“One of the greatest wonders of the natural world”
One of the icons of the Kimberley coast, the Horizontal Waterfalls are a pair of stunning breaks in the McLarty Range approximtely 300m apart. The McLarty range itself is approximately 1.8 billion years old, comprised of sandstone, quartzite, siltstone, shale and dolomite with abundant stromatolites. The first and more seaward of the gaps is approximatley 25m wide, whilst the second and more spectacular gap is approximately 12.5 wide. One of the premier tourist attractions of the West Kimberley, the Horizontal Waterfalls attract tens of thousands of visitors annually by seaplane from Broome and Derby, on charter boats and in private vessels.
With massive tidal differences of up to 10.8m on a spring tide in Talbot Bay, the Horizontal Waterfalls (technically termed “pinch rapids”) are a natural phenomenon created as seawater builds up faster on one side of the gaps than the other, creating a waterfall up to 5m high on a King tide. With each change of tide the direction of the fall reverses, creating vast tidal whirlpools on the outgoing side. Poulton Creek, which features a healthy mangrove system, feeds into the innermost reservoir, “The Inland Sea”, contributing an inundation of freshwater to the marine environment.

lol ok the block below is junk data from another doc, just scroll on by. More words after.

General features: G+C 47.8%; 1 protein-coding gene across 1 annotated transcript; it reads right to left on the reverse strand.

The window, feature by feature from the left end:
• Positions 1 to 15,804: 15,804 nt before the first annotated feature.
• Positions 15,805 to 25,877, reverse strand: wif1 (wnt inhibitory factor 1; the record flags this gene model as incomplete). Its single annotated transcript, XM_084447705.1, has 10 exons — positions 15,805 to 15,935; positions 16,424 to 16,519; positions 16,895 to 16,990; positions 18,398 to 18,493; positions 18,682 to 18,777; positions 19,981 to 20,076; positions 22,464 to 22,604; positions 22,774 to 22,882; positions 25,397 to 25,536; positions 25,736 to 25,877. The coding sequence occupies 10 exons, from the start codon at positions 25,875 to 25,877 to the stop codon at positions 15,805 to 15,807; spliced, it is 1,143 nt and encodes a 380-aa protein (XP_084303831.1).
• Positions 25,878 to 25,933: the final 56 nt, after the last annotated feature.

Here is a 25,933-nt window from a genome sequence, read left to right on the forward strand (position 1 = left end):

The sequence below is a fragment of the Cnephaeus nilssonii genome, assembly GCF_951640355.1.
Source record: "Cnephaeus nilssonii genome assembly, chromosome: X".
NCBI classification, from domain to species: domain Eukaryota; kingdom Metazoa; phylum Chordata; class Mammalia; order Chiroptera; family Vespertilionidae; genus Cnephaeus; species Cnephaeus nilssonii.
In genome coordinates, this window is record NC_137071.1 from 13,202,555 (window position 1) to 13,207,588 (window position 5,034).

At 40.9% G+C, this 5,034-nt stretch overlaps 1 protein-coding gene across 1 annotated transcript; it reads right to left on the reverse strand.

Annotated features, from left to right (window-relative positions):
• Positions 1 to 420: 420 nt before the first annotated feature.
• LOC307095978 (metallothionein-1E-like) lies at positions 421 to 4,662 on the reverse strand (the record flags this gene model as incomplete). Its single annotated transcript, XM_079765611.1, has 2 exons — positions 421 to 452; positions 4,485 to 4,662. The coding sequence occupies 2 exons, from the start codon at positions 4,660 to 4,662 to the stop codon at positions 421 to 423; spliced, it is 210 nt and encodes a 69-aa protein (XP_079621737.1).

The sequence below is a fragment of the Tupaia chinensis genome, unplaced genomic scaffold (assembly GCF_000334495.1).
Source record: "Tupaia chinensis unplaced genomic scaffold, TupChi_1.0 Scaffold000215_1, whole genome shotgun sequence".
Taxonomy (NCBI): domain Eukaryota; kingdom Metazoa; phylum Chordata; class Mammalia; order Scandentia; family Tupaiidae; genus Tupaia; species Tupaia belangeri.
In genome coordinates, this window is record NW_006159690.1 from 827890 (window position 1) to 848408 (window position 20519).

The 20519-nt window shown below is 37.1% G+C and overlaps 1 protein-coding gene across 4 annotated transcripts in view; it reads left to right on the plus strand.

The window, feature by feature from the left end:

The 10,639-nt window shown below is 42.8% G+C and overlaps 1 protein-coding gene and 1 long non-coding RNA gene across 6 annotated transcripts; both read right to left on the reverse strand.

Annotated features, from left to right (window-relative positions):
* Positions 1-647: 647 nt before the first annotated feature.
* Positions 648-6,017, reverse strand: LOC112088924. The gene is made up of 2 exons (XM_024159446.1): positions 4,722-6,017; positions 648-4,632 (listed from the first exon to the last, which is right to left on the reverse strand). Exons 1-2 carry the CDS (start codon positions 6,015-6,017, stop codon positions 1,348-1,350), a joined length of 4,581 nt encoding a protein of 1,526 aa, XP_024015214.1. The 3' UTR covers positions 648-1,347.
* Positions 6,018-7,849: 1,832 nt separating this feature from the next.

At low tide, a large sandbank is exposed between the gaps, with coral bombies emerging near the walls of the falls. Crocodiles are not uncommon.
Pegasus Metals are planning to mine a strike zone for copper adjacent to the Horizontal Waterfalls Marine Park.
In 2013, the Western Australian Premier, Colin Barnett, announced that the Horizontal Waterfalls would become part of a new Kimberley Marine Park.